Some weeks back, a Webvan stock certificate sold for US$500. The sale caused a minor stir, since the stock itself was worth something like 14 cents at the time. But it also led to widespread speculation that mementos of the dot-com era would soon become valuable items.
And right on cue, a cottage industry in the stuff of dot-coms blossomed.
A recent check of eBay (Nasdaq: EBAY) found 41 Webvan-related items listed, including a half-dozen or so stock certificates, refrigerator magnets, chip clips and business cards. None has drawn bids anywhere near the $500 mark. In fact, most items had high bids closer to the $1 range.
There are also eToys items — including a 2000 holiday catalog — and a bunch of Kozmo curios making the rounds on Internet auction sites.
So Many Props
Some of it may yet turn out to be worth something, a few years down the road. But my guess is that the MarchFirst Frisbees and Razorfish Post-Its are just so much yard-sale fodder. Or better yet, props to help tell dot-com stories.
The real story of the dot-com boom, of course, resides in the personal tales that so many people have.
Advance warning to grandchildren born anytime after 2030: You are going to hear more stories about Internet startups than you can bear. And in those stories, startups will be faster, richer and even more free-spending than in real life, which is saying something if you think about how much was spent so quickly.
And the shakeout. Well, that will be even more dramatic, more abrupt, more outrageous than can be now imagined.
Lessons of the Fall
Ironically, there may be no need to embellish. Already the stories have been honed to perfection. I realized this fact when I attended a dot-com shindig in Boston recently. The Landsdowne Street bar was packed with laid-off Internet workers. Everyone there had a tale of excess. A war story of epic proportions to relate.
There were former Internet consultants — entry-level types who made six figures and watched as higher-ups all but threw millions of dollars directly out the window. As the story goes, the mucky-mucks then snuck out of town one weekend last spring, leaving the venture capitalists (whose money it was that went out the window) to break the bad news to workers: There was no company to work for anymore.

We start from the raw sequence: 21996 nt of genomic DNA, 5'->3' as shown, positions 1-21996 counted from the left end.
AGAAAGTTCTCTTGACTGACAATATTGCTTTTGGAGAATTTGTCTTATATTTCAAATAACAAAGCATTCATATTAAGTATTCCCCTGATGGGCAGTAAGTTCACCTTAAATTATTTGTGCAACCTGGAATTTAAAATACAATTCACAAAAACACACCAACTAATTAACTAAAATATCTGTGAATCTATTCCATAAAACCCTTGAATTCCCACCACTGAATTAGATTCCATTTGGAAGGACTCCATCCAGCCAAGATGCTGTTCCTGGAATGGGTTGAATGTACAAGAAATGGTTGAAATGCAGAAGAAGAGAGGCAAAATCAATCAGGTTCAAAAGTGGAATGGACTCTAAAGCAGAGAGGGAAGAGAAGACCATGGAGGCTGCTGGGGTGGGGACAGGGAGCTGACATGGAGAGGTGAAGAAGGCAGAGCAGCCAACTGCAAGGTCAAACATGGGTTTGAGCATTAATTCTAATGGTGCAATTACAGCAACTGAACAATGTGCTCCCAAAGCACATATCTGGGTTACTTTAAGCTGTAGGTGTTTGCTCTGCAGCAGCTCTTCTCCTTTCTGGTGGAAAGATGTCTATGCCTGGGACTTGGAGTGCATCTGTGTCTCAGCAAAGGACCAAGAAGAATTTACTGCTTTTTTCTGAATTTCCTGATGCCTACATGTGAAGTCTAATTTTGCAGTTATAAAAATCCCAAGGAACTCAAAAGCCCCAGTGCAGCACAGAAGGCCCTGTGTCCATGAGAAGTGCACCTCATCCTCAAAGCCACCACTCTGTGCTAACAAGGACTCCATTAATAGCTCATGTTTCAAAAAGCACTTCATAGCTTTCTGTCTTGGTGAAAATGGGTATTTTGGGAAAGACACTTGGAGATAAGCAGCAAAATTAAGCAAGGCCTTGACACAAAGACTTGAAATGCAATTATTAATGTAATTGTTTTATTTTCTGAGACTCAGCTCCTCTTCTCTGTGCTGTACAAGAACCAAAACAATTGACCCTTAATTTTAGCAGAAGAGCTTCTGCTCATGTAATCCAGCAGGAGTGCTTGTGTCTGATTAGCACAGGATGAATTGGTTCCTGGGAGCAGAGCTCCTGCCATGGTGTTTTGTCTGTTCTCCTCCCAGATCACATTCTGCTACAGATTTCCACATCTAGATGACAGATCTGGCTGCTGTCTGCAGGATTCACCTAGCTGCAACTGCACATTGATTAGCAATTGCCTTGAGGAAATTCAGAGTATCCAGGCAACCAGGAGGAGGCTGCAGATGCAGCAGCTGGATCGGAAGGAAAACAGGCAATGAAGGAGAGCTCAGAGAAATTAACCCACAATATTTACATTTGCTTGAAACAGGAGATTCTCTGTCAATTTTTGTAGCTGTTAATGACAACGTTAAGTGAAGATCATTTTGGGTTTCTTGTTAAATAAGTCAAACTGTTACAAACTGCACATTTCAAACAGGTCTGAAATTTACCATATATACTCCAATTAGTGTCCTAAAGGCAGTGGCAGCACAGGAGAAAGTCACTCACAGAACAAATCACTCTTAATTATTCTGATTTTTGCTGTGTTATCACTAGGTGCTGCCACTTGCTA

There were e-commerce refugees who took jobs at Furniture.com thinking the world could change that easily, then realizing, some sooner than others, that to think so was a bit presumptuous.
Bridges of Dot-Com Country
Theirs were lives turned upside down. People with deep roots in one place who had made two cross-country moves in a year: one voluntary and one necessary. There were red-faced admissions about bosses who had been told off but now are being called upon for networking purposes. Bridges burned on the way up being painstakingly rebuilt as part of the road back.
And the bragging. How they regret that now. One woman said she actually called a professor to brag about a six-figure job offer that she turned down, thinking she could do better, only to have the bottom drop out on her. She later grabbed an offer for just over half as much moolah. And she hasn’t told the professor yet.
These aren’t sad stories, for the most part. Everything has been put in perspective there.
But they are good stories. Full of human foibles and shortcomings. Full of the types of sharp, abrupt rises and equally stunning falls that Hollywood is so fond of. We’re waiting for the comebacks.
So keep that HomeGrocer magnet. Put that Pets.com leash away. But not as an investment. Keep it so you can prove to your grandchildren that you were there when the world changed. And when it changed again.
Keep them as props. They might help keep your grandkids’ attention while you’re telling your dot-com story someday for the hundredth time.
What do you think? Let’s talk about it.
Note: The opinions expressed by our columnists are their own and do not necessarily reflect the views of the E-Commerce Times or its management.